Human Trafficking Spread in the Modern World
Did you know that in the modern world, slavery is still widespread in the form of human trafficking? According to the International Labor Organization, in 2017, about 24.9 million people were in slavery and exploited for sex or labor (as cited in Human trafficking by the numbers, 2017). The practice of forced labor is still common in many institutions, and more than 70% of the victims are women and girls (Human trafficking by the numbers, 2017). However, despite the prevalence of this phenomenon, the number of prosecutions in human trafficking cases remains extremely low. With insufficient attention to the problem, it can affect an increasing number of people, even threatening you or your friends. This problem is one of the challenges for the criminal justice system, as it has many nuances. Firstly, I will discuss sexual slavery as an acute problem. Secondly, I will argue that socioeconomic status is a major risk factor. Lastly, I will address the areas of the criminal justice system that need improvement. The main reason for the prevalence of this problem in the modern world is insufficient attention to vulnerable groups of the population.
The problem of sexual slavery in the context of human trafficking is the most acute, as it affects the most vulnerable groups of the global population. Greenbaum and Bodrick (2017) note that women and girls around the world can become victims, which is exacerbated by economic, political, and social circumstances. They are often deprived of public support, especially in less developed countries. Many cases may remain unreported due to shame, cultural restrictions, or an underdeveloped criminal justice system. Some states also have a culture that stigmatizes the discussion of sexual violence or sexual slavery. However, socioeconomic status is a major risk factor in relation to vulnerable populations.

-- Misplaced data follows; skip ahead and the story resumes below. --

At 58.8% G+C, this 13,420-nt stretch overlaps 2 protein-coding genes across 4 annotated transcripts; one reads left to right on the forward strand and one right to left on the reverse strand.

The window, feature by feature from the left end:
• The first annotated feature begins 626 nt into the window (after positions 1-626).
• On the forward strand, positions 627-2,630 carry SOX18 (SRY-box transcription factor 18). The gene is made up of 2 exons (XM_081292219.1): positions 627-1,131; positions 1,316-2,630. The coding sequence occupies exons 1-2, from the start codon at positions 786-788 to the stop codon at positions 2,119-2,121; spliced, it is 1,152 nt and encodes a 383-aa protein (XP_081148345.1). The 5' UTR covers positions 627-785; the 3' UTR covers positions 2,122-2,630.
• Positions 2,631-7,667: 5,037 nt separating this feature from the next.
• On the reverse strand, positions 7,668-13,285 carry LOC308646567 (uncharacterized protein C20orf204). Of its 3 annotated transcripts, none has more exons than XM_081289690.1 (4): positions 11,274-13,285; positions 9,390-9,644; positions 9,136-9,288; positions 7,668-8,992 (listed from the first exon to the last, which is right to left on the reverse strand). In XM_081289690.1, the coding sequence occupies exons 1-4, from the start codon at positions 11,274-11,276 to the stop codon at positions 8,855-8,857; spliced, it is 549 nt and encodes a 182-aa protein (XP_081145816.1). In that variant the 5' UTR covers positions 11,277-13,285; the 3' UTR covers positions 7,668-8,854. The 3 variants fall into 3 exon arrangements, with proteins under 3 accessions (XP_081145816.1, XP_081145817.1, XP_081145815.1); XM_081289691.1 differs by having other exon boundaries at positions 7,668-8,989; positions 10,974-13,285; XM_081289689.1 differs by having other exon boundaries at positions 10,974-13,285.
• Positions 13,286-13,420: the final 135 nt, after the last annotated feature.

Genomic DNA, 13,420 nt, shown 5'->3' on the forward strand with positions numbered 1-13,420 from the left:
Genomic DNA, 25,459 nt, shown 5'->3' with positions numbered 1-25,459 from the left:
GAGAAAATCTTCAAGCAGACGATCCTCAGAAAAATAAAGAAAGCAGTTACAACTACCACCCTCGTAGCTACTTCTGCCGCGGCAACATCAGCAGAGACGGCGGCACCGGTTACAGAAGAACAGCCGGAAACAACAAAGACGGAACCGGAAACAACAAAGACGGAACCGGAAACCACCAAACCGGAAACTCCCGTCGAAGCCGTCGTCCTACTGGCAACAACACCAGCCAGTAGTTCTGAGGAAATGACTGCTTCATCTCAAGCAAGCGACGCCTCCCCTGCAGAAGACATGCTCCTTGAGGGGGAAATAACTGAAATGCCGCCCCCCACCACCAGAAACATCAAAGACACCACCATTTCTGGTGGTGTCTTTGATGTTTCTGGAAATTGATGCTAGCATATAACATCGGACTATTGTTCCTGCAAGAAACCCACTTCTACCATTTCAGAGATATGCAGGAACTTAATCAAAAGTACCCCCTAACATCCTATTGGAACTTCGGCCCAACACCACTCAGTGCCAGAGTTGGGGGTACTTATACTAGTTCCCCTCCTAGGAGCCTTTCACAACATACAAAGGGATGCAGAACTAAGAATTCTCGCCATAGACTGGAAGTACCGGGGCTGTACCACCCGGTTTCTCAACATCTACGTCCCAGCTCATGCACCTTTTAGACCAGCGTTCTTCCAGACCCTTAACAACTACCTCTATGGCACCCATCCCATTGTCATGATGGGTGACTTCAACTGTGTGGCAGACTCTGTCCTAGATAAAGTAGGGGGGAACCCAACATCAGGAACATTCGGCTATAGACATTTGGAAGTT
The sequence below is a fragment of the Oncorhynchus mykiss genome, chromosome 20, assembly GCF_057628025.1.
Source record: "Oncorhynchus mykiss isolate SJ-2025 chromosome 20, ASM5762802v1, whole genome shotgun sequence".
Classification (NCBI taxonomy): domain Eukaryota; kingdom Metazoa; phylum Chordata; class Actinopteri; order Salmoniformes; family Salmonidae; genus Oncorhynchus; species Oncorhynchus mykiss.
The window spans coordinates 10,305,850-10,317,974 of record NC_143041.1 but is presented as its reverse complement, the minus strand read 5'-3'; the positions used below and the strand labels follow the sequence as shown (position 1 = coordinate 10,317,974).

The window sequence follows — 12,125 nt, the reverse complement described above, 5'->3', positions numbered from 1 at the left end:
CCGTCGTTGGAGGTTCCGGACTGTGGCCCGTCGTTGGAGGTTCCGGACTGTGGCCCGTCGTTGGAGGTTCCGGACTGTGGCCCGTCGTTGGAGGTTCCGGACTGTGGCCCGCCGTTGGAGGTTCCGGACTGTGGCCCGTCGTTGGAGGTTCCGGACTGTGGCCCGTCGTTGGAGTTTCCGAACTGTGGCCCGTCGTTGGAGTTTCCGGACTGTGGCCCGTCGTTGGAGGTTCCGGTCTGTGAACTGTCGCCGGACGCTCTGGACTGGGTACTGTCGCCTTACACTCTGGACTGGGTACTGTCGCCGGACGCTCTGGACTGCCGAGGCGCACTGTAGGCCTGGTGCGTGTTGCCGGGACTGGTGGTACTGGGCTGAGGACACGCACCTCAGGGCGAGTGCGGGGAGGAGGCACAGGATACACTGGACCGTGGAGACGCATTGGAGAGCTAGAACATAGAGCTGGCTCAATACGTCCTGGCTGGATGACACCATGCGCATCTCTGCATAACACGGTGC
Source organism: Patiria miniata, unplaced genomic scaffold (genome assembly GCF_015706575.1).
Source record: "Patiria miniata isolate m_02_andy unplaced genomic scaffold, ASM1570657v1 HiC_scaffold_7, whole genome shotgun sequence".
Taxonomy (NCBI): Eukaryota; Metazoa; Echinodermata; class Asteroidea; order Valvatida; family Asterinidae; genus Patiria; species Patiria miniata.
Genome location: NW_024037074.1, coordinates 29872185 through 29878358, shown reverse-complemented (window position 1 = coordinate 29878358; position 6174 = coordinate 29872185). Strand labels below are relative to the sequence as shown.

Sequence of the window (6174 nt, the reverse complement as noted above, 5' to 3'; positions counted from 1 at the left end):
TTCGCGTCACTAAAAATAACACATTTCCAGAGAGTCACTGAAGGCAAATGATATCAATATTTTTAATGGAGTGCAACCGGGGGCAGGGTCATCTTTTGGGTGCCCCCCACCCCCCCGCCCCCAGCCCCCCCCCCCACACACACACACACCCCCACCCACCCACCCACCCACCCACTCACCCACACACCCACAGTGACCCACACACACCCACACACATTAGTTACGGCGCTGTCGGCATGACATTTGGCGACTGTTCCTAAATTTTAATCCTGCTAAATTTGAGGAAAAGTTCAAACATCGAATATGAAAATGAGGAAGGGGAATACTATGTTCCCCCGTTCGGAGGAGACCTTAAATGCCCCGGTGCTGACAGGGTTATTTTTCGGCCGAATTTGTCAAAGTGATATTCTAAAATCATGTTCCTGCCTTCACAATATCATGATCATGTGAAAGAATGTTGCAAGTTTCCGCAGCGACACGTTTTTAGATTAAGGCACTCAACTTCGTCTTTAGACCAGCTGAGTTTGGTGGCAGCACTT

The victims of human trafficking are often representatives of lower socioeconomic classes and poorer communities, which reduces attention to the existing problem. Gregoriou (2018) emphasizes that they often interact less with the state and have less influence on public life or agenda, which often deprives them of getting help. Additionally, Richie-Zavaleta et al. (2021) underline that the poorer groups of the population are most vulnerable to human trafficking as they can become victims of economic manipulation. They often have financial difficulties and may be motivated by the desire to earn money, making them easy targets for human traffickers. Representatives of such groups often have poorer access to government structures and often cannot receive assistance due to their legal status (for example, immigrants). There are also problems in the area of reporting, investigations, and prosecution, which make it difficult to combat human trafficking effectively.
The problem of human trafficking is compounded by insufficiently developed procedures for reporting and prosecuting such crimes. Department of Justice notes that “human trafficking crimes may be undercounted in the Federal Bureau of Investigation’s Uniform Crime Reporting Program” (Human trafficking, n.d). This problem is both national and global in nature since, at present, the collaboration of departments and countries is not sufficiently developed. Human trafficking is international in nature, which requires interaction between departments of different countries, which is an additional problem. Victims generally are transported to other countries, making it difficult to track and rescue them, so global cooperation is key to improving the situation. In general, the system needs to pay attention to the prevention of such crimes.
I discussed the difficulties that contribute to the spread of the problem of human trafficking in the modern world. In particular, the lack of attention to vulnerable groups of the population, the impact of socioeconomic status, as well as structural imperfections. The fight against human trafficking is a challenge as it involves a number of difficulties that need to be addressed. In particular, the difficulties affect the features of the socioeconomic status of the victims and the international nature of the problem. In conclusion, I would like to emphasize that human trafficking is a large business with an annual income of about $ 150 million annually, which underlines the global scale of the problem (Human trafficking by the numbers, 2017).
Greenbaum, J., & Bodrick, N. (2017). Global human trafficking and child victimization. Pediatrics, 140(6), 1-14.
Gregoriou, C. (Ed.). (2018). Representations of transnational human trafficking: Present-day news media, true crime, and fiction. Springer International Publishing.
Human trafficking. (n.d). U.S. Department of Justice.
Human trafficking by the numbers. (2017). Human Rights First.
NBS News (2021). Human trafficking survivors share their stories. YouTube.
Richie-Zavaleta, A. C., Baranik, S., Mersch, S., Ataiants, J., & Rhodes, S. M. (2021). From victimization to restoration: Multi-disciplinary collaborative approaches to care and support victims and survivors of human trafficking. Journal of Human Trafficking, 7(3), 291-307.